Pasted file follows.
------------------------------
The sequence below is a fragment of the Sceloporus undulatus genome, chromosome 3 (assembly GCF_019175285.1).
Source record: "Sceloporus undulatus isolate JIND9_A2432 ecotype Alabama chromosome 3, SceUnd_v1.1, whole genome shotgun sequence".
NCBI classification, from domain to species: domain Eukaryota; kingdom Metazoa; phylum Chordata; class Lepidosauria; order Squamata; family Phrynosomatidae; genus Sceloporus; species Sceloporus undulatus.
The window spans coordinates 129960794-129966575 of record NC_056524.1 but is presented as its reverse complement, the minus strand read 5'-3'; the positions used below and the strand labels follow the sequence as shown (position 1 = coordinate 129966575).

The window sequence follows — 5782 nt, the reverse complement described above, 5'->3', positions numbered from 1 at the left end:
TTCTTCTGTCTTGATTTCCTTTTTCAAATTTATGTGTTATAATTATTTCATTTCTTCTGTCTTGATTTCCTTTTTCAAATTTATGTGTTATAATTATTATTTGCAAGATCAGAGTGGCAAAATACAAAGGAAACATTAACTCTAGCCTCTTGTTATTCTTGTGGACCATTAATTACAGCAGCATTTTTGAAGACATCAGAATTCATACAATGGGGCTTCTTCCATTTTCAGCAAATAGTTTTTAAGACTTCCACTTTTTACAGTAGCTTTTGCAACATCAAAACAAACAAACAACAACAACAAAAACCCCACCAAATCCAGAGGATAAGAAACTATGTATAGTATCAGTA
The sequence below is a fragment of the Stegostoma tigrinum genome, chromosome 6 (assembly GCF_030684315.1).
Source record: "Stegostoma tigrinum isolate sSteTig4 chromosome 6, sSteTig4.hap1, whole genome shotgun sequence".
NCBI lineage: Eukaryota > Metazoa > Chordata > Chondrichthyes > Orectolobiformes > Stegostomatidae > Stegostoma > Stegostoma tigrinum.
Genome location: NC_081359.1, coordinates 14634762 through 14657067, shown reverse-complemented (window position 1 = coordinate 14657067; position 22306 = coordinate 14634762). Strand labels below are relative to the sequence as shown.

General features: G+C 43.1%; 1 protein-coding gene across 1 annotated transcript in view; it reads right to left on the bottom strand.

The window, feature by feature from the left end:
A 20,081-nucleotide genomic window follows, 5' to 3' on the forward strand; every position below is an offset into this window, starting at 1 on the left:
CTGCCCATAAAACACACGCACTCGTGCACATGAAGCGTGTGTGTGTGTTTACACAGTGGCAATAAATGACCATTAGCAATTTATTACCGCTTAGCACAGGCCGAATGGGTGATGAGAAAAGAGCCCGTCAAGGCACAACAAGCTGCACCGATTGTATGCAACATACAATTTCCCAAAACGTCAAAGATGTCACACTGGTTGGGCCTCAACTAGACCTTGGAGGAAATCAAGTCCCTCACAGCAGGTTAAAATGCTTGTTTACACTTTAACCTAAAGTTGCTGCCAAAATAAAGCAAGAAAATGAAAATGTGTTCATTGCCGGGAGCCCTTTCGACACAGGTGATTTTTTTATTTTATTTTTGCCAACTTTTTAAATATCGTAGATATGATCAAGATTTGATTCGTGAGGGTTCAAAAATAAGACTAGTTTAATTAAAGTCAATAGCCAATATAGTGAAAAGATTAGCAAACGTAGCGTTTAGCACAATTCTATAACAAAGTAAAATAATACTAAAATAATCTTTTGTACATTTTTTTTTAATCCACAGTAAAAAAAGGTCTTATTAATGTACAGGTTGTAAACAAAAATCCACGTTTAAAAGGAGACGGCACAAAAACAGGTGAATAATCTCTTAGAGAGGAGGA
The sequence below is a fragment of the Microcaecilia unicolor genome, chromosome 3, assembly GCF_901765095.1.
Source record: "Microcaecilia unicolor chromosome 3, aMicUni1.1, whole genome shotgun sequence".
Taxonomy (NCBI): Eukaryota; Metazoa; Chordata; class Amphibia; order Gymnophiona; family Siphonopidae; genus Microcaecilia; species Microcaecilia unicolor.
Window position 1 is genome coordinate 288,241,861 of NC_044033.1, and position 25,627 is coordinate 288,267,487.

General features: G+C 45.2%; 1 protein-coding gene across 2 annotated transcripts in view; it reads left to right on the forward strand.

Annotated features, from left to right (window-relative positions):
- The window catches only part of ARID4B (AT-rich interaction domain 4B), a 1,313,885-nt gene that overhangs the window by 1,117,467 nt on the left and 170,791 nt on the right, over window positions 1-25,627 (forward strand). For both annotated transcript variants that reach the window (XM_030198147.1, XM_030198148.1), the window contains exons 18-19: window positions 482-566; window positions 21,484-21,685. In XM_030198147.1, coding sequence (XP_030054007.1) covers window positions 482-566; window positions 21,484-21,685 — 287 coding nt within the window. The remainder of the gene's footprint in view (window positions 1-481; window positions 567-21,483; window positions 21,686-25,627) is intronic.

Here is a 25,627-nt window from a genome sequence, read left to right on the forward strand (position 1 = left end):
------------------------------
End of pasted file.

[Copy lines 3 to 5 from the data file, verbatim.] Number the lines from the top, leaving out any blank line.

NCBI classification, from domain to species: domain Eukaryota; kingdom Metazoa; phylum Chordata; class Lepidosauria; order Squamata; family Phrynosomatidae; genus Sceloporus; species Sceloporus undulatus.
The window spans coordinates 129960794-129966575 of record NC_056524.1 but is presented as its reverse complement, the minus strand read 5'-3'; the positions used below and the strand labels follow the sequence as shown (position 1 = coordinate 129966575).

The window sequence follows — 5782 nt, the reverse complement described above, 5'->3', positions numbered from 1 at the left end: